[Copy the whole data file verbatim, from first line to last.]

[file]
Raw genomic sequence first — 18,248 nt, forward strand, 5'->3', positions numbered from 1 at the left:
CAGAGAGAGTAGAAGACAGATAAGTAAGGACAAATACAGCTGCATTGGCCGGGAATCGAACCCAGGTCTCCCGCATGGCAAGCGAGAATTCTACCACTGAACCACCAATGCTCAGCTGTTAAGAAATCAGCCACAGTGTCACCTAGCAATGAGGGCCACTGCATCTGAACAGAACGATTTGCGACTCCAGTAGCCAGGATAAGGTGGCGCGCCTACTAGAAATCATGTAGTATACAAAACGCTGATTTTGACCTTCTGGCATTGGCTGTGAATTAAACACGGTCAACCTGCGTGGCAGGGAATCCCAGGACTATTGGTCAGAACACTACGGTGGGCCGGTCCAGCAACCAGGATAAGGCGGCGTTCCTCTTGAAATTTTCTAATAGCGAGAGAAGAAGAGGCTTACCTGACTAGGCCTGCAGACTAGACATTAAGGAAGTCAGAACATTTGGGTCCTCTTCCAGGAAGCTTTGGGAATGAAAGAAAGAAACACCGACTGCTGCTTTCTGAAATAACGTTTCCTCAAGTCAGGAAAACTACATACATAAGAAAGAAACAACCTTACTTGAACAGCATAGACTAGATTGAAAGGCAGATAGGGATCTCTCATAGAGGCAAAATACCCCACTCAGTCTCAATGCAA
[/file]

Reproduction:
Raw genomic sequence first — 18,248 nt, forward strand, 5'->3', positions numbered from 1 at the left:
CAGAGAGAGTAGAAGACAGATAAGTAAGGACAAATACAGCTGCATTGGCCGGGAATCGAACCCAGGTCTCCCGCATGGCAAGCGAGAATTCTACCACTGAACCACCAATGCTCAGCTGTTAAGAAATCAGCCACAGTGTCACCTAGCAATGAGGGCCACTGCATCTGAACAGAACGATTTGCGACTCCAGTAGCCAGGATAAGGTGGCGCGCCTACTAGAAATCATGTAGTATACAAAACGCTGATTTTGACCTTCTGGCATTGGCTGTGAATTAAACACGGTCAACCTGCGTGGCAGGGAATCCCAGGACTATTGGTCAGAACACTACGGTGGGCCGGTCCAGCAACCAGGATAAGGCGGCGTTCCTCTTGAAATTTTCTAATAGCGAGAGAAGAAGAGGCTTACCTGACTAGGCCTGCAGACTAGACATTAAGGAAGTCAGAACATTTGGGTCCTCTTCCAGGAAGCTTTGGGAATGAAAGAAAGAAACACCGACTGCTGCTTTCTGAAATAACGTTTCCTCAAGTCAGGAAAACTACATACATAAGAAAGAAACAACCTTACTTGAACAGCATAGACTAGATTGAAAGGCAGATAGGGATCTCTCATAGAGGCAAAATACCCCACTCAGTCTCAATGCAA